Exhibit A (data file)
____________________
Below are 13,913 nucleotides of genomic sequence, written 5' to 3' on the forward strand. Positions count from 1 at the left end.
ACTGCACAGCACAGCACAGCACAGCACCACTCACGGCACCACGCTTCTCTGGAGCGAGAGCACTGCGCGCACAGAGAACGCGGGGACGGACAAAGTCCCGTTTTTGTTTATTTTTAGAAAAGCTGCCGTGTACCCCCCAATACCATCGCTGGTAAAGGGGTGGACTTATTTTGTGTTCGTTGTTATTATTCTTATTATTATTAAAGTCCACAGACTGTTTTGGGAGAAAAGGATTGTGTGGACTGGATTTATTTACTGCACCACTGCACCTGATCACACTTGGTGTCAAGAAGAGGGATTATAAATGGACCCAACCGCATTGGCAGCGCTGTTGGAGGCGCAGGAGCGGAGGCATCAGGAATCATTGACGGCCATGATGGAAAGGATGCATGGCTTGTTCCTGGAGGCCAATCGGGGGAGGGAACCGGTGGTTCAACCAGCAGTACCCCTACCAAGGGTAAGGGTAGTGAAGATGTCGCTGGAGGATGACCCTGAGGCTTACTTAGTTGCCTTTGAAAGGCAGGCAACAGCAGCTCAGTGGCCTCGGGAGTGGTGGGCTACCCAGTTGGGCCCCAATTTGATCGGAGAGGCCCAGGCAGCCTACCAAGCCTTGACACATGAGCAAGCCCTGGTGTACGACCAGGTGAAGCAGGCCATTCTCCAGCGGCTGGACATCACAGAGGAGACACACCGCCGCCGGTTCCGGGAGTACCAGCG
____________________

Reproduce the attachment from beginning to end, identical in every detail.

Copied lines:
Below are 13,913 nucleotides of genomic sequence, written 5' to 3' on the forward strand. Positions count from 1 at the left end.
ACTGCACAGCACAGCACAGCACAGCACCACTCACGGCACCACGCTTCTCTGGAGCGAGAGCACTGCGCGCACAGAGAACGCGGGGACGGACAAAGTCCCGTTTTTGTTTATTTTTAGAAAAGCTGCCGTGTACCCCCCAATACCATCGCTGGTAAAGGGGTGGACTTATTTTGTGTTCGTTGTTATTATTCTTATTATTATTAAAGTCCACAGACTGTTTTGGGAGAAAAGGATTGTGTGGACTGGATTTATTTACTGCACCACTGCACCTGATCACACTTGGTGTCAAGAAGAGGGATTATAAATGGACCCAACCGCATTGGCAGCGCTGTTGGAGGCGCAGGAGCGGAGGCATCAGGAATCATTGACGGCCATGATGGAAAGGATGCATGGCTTGTTCCTGGAGGCCAATCGGGGGAGGGAACCGGTGGTTCAACCAGCAGTACCCCTACCAAGGGTAAGGGTAGTGAAGATGTCGCTGGAGGATGACCCTGAGGCTTACTTAGTTGCCTTTGAAAGGCAGGCAACAGCAGCTCAGTGGCCTCGGGAGTGGTGGGCTACCCAGTTGGGCCCCAATTTGATCGGAGAGGCCCAGGCAGCCTACCAAGCCTTGACACATGAGCAAGCCCTGGTGTACGACCAGGTGAAGCAGGCCATTCTCCAGCGGCTGGACATCACAGAGGAGACACACCGCCGCCGGTTCCGGGAGTACCAGCG